HPAI found in Ohio

Highly Pathogenic Avian Influenza (HPAI) has been detected in a backyard flock in Ashland County and a commercial chicken flock in Defiance County. The positive detections were confirmed by the United States Department of Agriculture’s Animal and Plant Health Inspection Service (USDA-APHIS). The samples were first tested at the Ohio Department of Agriculture’s Animal Disease Diagnostic Laboratory and confirmed at the APHIS National Veterinary Services Laboratories in Ames, Iowa.

HPAI is a highly contagious virus that spreads quickly and can be fatal to flocks and devastating to poultry owners, both commercial and non-commercial. HPAI can infect poultry (such as chickens, turkeys, pheasants, quail, domestic ducks, geese, and guinea fowl) and is carried by free flying waterfowl such as ducks, geese, and shorebirds.

State officials quarantined the affected premises, and birds on the properties will be depopulated to prevent the spread of the disease. Federal and State partners are working jointly on additional surveillance and testing in areas around the affected flocks. Surveillance activities will be conducted in a 10-kilometer zone around the infected premises.

The recent HPAI detections do not present an immediate public health concern, according to the Centers for Disease Control and Prevention. No human cases have been detected in the United States. According to USDA, HPAI cannot be transmitted through properly cooked meats or eggs. Products from any HPAI-affected flocks are prohibited from entering the food system. As a reminder, the proper handling and cooking of all poultry and eggs to an internal temperature of 165 ˚F is recommended as a general food safety precaution.

The best defense against HPAI is vigilant disease prevention. Biosecurity and best management practices include:

  • Prevent contact with wild birds and waterfowl. Keep birds indoors when possible.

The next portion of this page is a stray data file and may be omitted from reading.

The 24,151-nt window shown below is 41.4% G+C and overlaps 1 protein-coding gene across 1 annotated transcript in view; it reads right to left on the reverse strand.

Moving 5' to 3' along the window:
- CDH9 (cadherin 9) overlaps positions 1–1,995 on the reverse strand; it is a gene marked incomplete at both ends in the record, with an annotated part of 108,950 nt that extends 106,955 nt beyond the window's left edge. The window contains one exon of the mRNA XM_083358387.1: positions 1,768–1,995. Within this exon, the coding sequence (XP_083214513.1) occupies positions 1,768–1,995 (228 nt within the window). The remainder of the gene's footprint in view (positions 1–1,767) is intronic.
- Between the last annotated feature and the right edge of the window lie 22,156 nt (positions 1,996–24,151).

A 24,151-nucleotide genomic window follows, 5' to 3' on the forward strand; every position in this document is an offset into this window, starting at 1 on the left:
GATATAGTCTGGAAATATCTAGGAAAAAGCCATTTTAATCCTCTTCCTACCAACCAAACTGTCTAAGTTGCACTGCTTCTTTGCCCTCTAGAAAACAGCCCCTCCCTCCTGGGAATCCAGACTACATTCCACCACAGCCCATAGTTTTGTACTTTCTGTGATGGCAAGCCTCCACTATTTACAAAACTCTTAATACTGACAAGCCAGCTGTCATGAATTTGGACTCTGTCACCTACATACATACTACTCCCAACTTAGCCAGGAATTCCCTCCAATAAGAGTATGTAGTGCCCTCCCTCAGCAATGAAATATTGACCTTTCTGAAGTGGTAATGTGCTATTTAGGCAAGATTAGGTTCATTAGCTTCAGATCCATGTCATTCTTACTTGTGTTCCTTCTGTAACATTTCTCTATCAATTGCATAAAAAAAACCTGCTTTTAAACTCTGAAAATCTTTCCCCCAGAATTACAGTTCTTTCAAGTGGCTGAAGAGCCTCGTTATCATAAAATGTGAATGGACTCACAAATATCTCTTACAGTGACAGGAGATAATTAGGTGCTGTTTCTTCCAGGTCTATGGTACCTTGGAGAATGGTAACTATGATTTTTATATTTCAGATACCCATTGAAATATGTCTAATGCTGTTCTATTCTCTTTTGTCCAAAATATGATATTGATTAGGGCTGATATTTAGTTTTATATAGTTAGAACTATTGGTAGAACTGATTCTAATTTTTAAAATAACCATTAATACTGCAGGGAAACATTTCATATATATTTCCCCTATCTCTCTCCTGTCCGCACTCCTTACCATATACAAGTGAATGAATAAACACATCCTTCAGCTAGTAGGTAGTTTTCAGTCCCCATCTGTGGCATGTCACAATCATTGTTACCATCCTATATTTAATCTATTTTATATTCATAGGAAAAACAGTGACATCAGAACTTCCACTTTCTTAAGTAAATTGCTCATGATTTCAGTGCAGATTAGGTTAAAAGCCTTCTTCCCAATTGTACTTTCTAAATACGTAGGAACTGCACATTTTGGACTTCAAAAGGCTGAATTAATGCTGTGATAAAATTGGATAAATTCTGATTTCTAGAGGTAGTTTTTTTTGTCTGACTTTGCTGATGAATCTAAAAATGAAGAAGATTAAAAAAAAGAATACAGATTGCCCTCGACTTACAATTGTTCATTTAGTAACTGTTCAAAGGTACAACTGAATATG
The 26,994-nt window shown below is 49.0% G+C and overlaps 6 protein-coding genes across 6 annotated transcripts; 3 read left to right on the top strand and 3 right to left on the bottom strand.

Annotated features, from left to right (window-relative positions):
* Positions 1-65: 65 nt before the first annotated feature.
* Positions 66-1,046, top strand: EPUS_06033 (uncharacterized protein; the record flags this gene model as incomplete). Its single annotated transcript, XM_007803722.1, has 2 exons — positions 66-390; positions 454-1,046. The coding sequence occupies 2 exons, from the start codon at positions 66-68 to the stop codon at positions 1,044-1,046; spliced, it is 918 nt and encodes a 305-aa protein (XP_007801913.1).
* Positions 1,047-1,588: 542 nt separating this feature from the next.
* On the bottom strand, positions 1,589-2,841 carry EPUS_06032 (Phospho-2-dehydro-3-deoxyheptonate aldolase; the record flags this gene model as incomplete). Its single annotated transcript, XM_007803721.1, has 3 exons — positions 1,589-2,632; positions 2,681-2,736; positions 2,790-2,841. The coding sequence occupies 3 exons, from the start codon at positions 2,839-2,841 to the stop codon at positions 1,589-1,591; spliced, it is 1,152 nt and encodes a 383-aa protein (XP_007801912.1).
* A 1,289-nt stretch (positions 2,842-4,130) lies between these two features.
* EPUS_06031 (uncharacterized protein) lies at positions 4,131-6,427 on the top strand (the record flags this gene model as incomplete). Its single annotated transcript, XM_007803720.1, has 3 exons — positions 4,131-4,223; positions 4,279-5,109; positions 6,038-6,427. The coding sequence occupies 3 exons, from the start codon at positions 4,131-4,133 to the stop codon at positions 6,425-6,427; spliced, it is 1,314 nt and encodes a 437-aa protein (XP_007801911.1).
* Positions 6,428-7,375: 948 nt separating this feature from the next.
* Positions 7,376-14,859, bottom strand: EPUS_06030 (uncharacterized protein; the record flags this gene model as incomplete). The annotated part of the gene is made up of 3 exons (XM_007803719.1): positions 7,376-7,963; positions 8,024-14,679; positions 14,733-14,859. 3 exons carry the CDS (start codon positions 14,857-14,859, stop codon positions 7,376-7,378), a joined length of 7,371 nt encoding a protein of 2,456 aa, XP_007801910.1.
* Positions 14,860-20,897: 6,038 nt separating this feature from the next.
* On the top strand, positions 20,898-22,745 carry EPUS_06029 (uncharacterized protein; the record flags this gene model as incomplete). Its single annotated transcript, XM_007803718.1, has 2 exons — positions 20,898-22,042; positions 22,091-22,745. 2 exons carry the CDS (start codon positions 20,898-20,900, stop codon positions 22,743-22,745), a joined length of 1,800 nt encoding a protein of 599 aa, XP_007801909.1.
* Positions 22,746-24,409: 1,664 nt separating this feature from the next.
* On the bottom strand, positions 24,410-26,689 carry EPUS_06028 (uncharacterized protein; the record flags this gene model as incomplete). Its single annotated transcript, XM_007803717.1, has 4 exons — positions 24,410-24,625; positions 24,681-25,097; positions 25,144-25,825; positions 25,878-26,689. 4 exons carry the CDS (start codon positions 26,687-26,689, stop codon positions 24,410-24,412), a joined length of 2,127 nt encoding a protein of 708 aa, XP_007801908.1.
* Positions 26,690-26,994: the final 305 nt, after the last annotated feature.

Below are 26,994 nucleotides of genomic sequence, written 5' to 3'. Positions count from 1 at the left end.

• Keep visitors to essential personnel only. Only allow those who care for your poultry to have contact with them and make sure they follow biosecurity principles.
  • Wash your hands before and after contact with live poultry. Use soap and water. If using a hand sanitizer, first remove manure, feathers, and other materials from your hands.
  • Provide disposable boot covers (preferred) and/or disinfectant footbaths for anyone having contact with your flock. If using a footbath, remove all droppings, mud or debris from boots and shoes using a long-handled brush BEFORE stepping in. Always keep it clean.
  • Establish a rodent and pest control program. Deliver, store, and maintain feed, ingredients, bedding, and litter to limit exposure to and contamination from wild animals.
  • Use drinking water sourced from a contained supply (well or municipal system). Do not use surface water for drinking or cleaning.
  • Clean and disinfect tools and equipment before moving them to a new poultry facility. Trucks, tractors, tools, and equipment should be cleaned and disinfected prior to entering or exiting the property. Do not move or reuse anything that cannot be cleaned.
  • Look for signs of illness. Monitor egg production and death loss, discoloration and/or swelling of legs, wattles and combs, labored breathing, reduced feed/water consumption.

If you notice any symptoms or unexpected deaths in your flock, please report them immediately to the Ohio Poultry Association (614.882.6111), or the Ohio Department of Agriculture (regular business hours: 614.728.6220; after hours: 888.456.3405).

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2 comments

  1. September 7, 2022
    Dear Ohio Agriculture,
    The “New York Times” had an article recently that the Avian Influenza had gotten into mammals. In Maine, harbor seals were listed as having gotten the Avian Influenza.
    Sincerely,
    Cheryl Ann Joseph
    Whitman-Hanson Regional High School-class of 1970
    Boston College, B.S., Biology, 1974;M.Ed. 1980

  2. September 7, 2022
    Dear Ohio Agriculture,
    The “New York Times” had an article recently that the Avian Influenza had gotten into mammals. In Maine, harbor seals were listed as having gotten the Avian Influenza.
    Sincerely,
    Cheryl Ann Joseph/This is the first time I said that to you!
    Whitman-Hanson Regional High School-class of 1970
    Boston College, B.S., Biology, 1974;M.Ed. 1980

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